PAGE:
Mick Newmarch, former chief executive of Prudential, told the Chancellor of the Exchequer, Kenneth Clarke, that the Securities and Investments Board report on pension transfers would hit the company's share price, according to a senior Treasury official.
The official was one of two Treasury civil servants giving evidence yesterday to the Stock Exchange as part of the investigation into share dealings by Mr Newmarch on 25 October, the day the SIB report was published.
The exchange has already indicated it intends to censure Mr Newmarch and the Pru's chairman, Sir Brian Corby, over the affair on the grounds that it was a breach of the code governing directors' share dealings.
Mr Newmarch made a profit of more than £200,000 by exercising and selling more than 200,000 share options in the company hours before the SIB report was published.
The Prudential argues that the report was not price-sensitive.
But the Treasury alerted the Stock Exchange to Mr Newmarch's remarks, which took place during a meeting in early October between him and the Chancellor to discuss the SIB report.
The meeting, held at Mr Newmarch's request, included David Prosser, chief executive of Legal and General. He is understood to have written to the Stock Exchange confirming Mr Newmarch's version of events. But the remark on price sensitivity apparently occurred after the formal part of the meeting had ended.
It is understood that a Treasury official took a note of the remark. The Treasury official also told the Stock Exchange that Mr Newmarch had made it clear he had seen a draft copy of the SIB report.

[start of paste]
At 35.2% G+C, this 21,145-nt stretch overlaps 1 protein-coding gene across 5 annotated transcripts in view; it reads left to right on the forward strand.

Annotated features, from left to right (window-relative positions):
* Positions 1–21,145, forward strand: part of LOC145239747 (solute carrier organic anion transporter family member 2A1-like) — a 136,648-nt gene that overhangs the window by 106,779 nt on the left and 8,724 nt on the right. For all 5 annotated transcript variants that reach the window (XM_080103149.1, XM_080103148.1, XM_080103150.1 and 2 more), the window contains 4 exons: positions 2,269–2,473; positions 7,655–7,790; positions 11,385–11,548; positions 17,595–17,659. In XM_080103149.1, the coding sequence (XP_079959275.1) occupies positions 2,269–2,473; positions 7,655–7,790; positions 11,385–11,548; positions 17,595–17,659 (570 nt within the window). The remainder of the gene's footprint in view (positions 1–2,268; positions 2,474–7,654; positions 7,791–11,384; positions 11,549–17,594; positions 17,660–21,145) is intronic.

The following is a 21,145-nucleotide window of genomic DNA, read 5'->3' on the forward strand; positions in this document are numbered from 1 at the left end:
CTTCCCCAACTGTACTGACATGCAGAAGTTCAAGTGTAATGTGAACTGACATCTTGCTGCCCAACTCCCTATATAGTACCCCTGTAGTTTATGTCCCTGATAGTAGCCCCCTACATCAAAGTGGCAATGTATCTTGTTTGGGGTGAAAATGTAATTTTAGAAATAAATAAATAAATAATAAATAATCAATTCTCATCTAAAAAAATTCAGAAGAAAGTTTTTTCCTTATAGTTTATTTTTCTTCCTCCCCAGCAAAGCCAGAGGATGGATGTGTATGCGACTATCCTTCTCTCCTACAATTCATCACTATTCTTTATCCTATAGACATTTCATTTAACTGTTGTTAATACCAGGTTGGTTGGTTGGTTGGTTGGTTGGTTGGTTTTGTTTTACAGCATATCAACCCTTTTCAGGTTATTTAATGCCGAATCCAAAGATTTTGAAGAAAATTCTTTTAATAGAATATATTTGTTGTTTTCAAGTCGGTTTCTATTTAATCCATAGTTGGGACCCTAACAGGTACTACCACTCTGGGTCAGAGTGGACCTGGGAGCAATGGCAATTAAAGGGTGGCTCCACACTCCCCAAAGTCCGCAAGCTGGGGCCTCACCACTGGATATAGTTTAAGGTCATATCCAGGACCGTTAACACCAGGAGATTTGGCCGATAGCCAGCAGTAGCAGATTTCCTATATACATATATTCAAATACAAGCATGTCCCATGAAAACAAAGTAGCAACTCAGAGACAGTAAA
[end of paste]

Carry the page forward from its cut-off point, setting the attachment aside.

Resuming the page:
The Pru disputes the Treasury version of the meeting, which was requested by the company to discuss the pension transfer scandal. Mr Newmarch gave his evidence to the committee last week.
It was Mr Newmarch's share deal that caused the Treasury to spark a Stock Exchange investigation, which in turn partly led to his abrupt decision to resign.
The Stock Exchange recently advised the company that it intended to issue a reprimand because it considered the deal to be in breach of its model code for directors.
Yesterday's hearing was part of an appeal by the Pru against that decision.
If the appeal confirms the censure, the Pru can demand a further appeal. It argues that the contents of the SIB report were widely known and did not consitute price-sensitive information.
Mr Newmarch's share transaction was authorised by Sir Brian, who has taken over as acting chief executive following Mr Newmarch's departure.